more red to the exact part of the photo that we need. Try not to lift up your finger until you’ve perfectly matched the red value of each sampled
color. If you do accidently lift up your finger though,
that’s not a problem. Just click on the node we created, and then
use the arrow keys on your keyboard to nudge it up or down. Perfect! We’ve now matched the red value for each of
our sampled colors. Now we can move on to the Green channel. Once again, press on Picker, and then click and drag on the average skin tone. This time though, we’ll need to decrease the
green in our photo. Our Greens are now perfectly matched, but our photo looks worse than it did when we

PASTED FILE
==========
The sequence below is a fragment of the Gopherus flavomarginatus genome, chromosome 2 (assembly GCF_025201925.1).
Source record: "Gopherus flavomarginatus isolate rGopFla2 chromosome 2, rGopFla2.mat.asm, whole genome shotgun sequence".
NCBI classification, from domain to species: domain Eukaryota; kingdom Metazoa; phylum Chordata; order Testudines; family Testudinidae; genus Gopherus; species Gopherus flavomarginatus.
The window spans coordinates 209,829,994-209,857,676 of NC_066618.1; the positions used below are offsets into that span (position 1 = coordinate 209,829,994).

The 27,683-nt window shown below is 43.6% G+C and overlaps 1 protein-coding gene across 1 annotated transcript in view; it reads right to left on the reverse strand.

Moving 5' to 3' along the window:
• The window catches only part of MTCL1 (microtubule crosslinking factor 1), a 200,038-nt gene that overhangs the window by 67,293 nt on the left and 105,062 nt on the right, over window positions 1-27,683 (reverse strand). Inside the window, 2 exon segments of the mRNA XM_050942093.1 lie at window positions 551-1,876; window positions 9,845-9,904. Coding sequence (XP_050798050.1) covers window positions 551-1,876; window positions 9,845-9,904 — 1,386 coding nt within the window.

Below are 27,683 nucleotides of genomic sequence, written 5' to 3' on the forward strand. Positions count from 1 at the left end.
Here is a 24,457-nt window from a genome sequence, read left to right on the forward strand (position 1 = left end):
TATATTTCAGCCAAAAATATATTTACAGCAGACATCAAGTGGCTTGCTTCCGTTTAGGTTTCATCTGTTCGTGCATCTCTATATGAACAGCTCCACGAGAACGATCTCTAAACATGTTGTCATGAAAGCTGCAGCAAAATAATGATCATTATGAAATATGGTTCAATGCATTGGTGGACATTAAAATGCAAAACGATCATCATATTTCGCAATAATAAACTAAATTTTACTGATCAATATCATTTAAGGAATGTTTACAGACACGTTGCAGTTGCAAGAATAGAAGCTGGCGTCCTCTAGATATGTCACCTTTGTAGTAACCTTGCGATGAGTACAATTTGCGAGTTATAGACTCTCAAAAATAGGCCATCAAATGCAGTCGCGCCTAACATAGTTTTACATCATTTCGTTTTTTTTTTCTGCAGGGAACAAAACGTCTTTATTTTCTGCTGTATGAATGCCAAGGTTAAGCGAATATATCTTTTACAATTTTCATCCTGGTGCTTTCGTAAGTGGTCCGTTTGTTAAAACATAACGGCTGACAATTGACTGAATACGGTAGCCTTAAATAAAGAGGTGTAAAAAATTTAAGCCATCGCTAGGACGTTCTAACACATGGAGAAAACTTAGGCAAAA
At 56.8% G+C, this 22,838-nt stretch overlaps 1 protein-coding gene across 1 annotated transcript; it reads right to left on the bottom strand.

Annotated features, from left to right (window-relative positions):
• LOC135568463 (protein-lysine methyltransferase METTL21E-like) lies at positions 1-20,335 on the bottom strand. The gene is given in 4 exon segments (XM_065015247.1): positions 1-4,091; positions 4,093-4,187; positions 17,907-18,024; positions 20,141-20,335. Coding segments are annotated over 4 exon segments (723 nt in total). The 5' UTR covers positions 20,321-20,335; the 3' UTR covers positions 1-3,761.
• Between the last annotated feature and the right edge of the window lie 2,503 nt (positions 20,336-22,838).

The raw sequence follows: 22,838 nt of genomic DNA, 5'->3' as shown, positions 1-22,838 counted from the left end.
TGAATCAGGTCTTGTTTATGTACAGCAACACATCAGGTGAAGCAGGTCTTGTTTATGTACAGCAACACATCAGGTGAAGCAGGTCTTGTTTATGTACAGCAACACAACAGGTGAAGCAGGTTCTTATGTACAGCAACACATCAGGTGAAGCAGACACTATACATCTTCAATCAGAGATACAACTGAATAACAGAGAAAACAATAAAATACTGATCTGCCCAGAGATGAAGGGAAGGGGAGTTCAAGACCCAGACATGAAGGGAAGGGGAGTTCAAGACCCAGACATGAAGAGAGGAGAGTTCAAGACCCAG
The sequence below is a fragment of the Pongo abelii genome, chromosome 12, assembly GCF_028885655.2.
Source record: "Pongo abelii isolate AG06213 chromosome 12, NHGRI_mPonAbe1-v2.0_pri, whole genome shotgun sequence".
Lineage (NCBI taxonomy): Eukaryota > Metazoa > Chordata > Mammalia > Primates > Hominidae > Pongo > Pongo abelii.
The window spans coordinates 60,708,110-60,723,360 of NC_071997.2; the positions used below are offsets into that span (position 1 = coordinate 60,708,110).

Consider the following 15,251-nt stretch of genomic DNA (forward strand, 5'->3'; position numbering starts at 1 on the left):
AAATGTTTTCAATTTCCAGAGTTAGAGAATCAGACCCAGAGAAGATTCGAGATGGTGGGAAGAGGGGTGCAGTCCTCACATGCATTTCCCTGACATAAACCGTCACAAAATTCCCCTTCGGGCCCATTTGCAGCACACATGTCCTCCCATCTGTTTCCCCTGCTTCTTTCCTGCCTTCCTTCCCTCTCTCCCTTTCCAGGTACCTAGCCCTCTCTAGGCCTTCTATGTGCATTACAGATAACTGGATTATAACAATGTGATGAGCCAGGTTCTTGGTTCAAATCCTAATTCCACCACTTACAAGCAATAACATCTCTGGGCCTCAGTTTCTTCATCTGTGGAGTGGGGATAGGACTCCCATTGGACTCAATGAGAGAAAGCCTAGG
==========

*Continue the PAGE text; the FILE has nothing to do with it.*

started! Don’t worry though, because we’re not done
yet. We still need to do the Blue channel. Just as before, press on Picker, and then click and drag on the average skin tone to
bring the Blues down. Great! Now the RGB values for both our sampled colors
match perfectly. Now we can exit out of Curves, and turn off
our other layers, so we can see how the Curves adjustment is affecting the photo. And if you’d like to get rid of the cross hair icons, just press on these Arrows. Then you can exit the Info panel. Now we can turn Curves off to see our original picture, and here it is with the color-correcting-curves
applied. As you can see, this has made a huge improvement
in our photo! But don’t feel like you have to stop here. All we’ve done is match the RGB value of a
skin tone pallete with the average skin tone in our original photo. There’s no rule saying this is the “perfect
color correction”. Feel free to continue modifying your Curves adjustment, to improve the photo even more. Using the skin tone pallete is simply meant